The President has sold the reform to voters as an austerity measure. According to him, the operations of the Institute – particularly the high salaries of its civil service employees – have been too costly for the Mexican people.
Large protests against Plan B were held both before and immediately after it was passed by Congress. The protests were supported by the INE’s leadership and have galvanised opposition to the reforms, with critics claiming that Plan B is a move against the democratic rights in Mexico. Civil society groups within Mexico have raised concerns about the impact on access to political participation for women and groups that experience discrimination, such as transgender people and people with disabilities. International oversight bodies including Human Rights Watch also say Plan B would weaken an important institution for Mexican democracy.
López Obrador denies the reforms represent a threat to democracy. After a US State Department official commented that ‘We respect Mexico’s sovereignty. We believe that a well-resourced, independent electoral system and respect for judicial independence support healthy democracy’, the Mexican President retorted that he can ‘prove there is more liberty and democracy in our country [than in the US]’.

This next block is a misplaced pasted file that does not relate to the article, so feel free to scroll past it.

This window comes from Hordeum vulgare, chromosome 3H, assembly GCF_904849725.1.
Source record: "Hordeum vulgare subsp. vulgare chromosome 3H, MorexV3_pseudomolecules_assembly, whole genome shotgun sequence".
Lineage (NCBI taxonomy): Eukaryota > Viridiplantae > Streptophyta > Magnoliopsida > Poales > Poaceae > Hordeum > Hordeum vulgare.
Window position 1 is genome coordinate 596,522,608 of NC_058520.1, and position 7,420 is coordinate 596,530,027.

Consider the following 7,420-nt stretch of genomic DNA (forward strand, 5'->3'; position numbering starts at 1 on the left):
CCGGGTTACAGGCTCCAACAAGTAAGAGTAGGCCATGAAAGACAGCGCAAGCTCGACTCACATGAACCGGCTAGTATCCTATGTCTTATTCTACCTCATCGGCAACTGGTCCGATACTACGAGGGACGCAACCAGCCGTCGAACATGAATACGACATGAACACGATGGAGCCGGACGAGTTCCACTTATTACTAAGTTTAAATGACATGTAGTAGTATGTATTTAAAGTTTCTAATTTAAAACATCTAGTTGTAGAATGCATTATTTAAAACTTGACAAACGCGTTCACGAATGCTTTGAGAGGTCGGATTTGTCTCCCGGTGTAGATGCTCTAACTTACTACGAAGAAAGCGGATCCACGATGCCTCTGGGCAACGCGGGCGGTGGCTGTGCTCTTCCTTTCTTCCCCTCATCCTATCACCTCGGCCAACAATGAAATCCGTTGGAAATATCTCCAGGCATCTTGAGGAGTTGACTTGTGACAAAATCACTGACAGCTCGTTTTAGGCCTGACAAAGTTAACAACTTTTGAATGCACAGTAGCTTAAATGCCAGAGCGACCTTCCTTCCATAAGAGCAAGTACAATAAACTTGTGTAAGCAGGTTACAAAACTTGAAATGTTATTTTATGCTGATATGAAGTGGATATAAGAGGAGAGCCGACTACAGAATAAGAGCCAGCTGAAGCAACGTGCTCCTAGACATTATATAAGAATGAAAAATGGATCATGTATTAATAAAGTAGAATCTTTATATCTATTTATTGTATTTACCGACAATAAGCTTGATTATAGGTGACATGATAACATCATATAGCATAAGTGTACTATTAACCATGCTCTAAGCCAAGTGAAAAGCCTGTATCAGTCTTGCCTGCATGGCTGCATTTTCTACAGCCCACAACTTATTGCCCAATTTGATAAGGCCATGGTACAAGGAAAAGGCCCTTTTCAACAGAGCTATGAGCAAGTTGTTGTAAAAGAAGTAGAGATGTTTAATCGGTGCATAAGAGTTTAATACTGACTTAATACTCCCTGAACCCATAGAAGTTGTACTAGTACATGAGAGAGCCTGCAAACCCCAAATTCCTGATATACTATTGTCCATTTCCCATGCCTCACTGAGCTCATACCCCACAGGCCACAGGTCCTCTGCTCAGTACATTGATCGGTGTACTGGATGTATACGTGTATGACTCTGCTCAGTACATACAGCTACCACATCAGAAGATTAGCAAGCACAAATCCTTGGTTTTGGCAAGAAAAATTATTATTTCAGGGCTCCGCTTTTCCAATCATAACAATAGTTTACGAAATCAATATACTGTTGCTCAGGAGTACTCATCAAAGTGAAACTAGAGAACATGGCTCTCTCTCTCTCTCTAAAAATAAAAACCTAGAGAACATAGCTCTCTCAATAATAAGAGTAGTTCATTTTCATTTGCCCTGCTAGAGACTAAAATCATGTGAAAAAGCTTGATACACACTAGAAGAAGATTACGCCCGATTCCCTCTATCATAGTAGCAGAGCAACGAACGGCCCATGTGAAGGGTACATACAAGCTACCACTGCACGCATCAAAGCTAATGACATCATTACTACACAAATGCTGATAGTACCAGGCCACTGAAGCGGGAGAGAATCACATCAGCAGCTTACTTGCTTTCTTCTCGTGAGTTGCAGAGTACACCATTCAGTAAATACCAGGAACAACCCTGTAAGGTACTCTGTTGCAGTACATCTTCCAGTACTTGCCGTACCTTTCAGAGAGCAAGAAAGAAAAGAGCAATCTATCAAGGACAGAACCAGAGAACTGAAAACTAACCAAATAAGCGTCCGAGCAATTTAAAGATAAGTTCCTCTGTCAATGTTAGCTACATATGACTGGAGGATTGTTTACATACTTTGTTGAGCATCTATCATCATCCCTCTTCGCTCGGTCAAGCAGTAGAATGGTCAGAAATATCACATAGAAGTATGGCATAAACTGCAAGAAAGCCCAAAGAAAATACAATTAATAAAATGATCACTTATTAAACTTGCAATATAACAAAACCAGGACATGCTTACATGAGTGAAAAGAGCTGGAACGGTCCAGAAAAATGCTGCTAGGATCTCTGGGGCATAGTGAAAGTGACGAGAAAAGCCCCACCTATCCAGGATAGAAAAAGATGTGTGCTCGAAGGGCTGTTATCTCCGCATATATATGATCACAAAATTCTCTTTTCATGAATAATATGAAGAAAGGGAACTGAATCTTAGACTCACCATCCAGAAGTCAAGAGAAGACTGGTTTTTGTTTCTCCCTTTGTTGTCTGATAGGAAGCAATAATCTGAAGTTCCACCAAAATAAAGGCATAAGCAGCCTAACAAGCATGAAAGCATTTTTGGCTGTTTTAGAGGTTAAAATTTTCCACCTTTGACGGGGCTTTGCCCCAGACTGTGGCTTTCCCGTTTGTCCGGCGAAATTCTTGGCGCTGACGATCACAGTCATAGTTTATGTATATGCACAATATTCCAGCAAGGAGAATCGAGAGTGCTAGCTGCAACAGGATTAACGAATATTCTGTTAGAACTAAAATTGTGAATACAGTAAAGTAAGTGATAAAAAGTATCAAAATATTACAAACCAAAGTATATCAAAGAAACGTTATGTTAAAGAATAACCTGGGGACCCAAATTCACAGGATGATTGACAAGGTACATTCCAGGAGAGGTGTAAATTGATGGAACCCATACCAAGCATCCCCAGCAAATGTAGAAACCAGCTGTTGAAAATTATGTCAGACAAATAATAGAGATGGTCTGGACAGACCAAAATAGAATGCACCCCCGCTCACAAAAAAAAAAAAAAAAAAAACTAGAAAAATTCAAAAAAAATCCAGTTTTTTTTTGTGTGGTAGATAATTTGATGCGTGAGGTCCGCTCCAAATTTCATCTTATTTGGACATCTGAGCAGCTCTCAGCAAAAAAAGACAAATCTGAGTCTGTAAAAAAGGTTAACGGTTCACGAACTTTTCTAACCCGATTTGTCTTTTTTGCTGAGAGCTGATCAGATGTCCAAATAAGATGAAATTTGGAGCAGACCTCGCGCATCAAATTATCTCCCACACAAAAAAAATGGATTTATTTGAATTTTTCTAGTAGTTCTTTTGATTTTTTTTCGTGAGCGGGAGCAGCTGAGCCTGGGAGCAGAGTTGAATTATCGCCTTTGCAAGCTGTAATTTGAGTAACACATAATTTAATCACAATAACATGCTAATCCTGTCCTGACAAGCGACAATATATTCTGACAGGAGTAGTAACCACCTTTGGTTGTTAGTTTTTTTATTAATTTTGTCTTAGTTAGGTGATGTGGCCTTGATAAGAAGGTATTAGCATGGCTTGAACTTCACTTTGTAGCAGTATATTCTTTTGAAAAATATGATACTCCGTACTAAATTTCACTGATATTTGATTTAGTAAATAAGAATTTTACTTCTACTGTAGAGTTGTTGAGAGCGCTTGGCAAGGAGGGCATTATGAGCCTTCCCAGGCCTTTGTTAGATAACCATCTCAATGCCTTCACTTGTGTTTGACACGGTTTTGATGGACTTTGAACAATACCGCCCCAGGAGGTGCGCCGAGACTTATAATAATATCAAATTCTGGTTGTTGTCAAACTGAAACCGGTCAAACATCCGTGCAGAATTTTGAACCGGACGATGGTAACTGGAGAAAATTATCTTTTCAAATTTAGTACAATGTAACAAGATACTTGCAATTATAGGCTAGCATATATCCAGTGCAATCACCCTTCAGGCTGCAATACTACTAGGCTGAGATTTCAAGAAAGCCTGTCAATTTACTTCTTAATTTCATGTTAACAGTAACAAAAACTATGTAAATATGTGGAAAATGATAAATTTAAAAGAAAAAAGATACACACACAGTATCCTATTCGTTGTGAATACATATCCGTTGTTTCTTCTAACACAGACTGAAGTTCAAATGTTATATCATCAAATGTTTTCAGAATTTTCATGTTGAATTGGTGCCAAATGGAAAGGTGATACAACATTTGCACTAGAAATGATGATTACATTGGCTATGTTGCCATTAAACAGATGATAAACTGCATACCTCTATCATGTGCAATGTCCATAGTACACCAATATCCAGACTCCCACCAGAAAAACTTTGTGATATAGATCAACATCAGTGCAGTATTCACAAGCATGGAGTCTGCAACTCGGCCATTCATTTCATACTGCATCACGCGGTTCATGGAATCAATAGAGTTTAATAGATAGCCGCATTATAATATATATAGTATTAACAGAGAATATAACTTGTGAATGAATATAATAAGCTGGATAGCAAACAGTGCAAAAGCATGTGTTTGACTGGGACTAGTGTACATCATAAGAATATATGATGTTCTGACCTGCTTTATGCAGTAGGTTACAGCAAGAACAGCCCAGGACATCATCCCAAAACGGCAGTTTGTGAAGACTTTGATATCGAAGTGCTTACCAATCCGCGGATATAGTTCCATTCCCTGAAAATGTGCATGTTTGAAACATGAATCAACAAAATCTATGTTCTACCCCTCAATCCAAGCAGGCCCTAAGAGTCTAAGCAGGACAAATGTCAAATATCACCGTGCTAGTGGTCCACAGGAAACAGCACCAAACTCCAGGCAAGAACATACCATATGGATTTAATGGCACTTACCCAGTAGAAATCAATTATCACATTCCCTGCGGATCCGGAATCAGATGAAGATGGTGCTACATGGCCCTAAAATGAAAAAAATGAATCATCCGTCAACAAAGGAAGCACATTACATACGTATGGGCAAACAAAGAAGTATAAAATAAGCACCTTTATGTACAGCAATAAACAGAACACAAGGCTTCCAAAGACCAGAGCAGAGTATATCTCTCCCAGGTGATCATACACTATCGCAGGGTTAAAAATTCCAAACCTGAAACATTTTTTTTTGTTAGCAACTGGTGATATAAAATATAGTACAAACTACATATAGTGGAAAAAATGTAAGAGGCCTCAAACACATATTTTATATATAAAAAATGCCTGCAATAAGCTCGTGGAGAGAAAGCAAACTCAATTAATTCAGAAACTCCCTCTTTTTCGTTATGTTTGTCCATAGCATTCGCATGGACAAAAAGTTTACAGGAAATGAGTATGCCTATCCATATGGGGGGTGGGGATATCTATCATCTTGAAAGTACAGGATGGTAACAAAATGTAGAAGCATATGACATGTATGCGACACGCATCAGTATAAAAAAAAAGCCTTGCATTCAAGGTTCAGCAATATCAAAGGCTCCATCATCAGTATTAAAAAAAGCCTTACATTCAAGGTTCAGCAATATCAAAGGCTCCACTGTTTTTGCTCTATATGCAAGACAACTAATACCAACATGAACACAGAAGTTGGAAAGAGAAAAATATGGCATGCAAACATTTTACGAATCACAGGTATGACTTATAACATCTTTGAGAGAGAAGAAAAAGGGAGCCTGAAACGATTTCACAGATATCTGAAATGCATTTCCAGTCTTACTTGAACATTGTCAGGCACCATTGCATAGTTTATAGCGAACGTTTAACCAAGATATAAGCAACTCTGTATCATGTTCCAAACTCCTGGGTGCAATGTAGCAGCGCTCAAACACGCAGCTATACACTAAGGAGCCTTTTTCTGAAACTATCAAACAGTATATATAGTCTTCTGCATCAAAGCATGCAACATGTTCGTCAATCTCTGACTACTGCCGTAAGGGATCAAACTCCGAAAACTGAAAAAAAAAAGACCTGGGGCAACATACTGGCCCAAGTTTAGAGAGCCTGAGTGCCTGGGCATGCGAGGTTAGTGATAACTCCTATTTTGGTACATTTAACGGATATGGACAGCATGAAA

It’s important to understand Mexico’s electoral authority as a constitutional body, says Benito Nacif, a professor in the Political Studies Division of the Centro de Investigación y Docencia Económicas. ‘Most new democracies […] including Mexico – have adopted constitutional solutions to the problem of organising independent elections that are different to the way more well-established democracies solve the problem’, Nacif explains.
These new democracies have created ‘constitutionally autonomous electoral management bodies’ to keep elections away from the executive branch of government, given that, historically, that branch has been used by the government to maintain power. The specific fear for many critics of Plan B is that the running of elections ‘becomes dependent on decisions taken by the government; reducing the authority and capabilities’ of the electoral body, Nacif adds.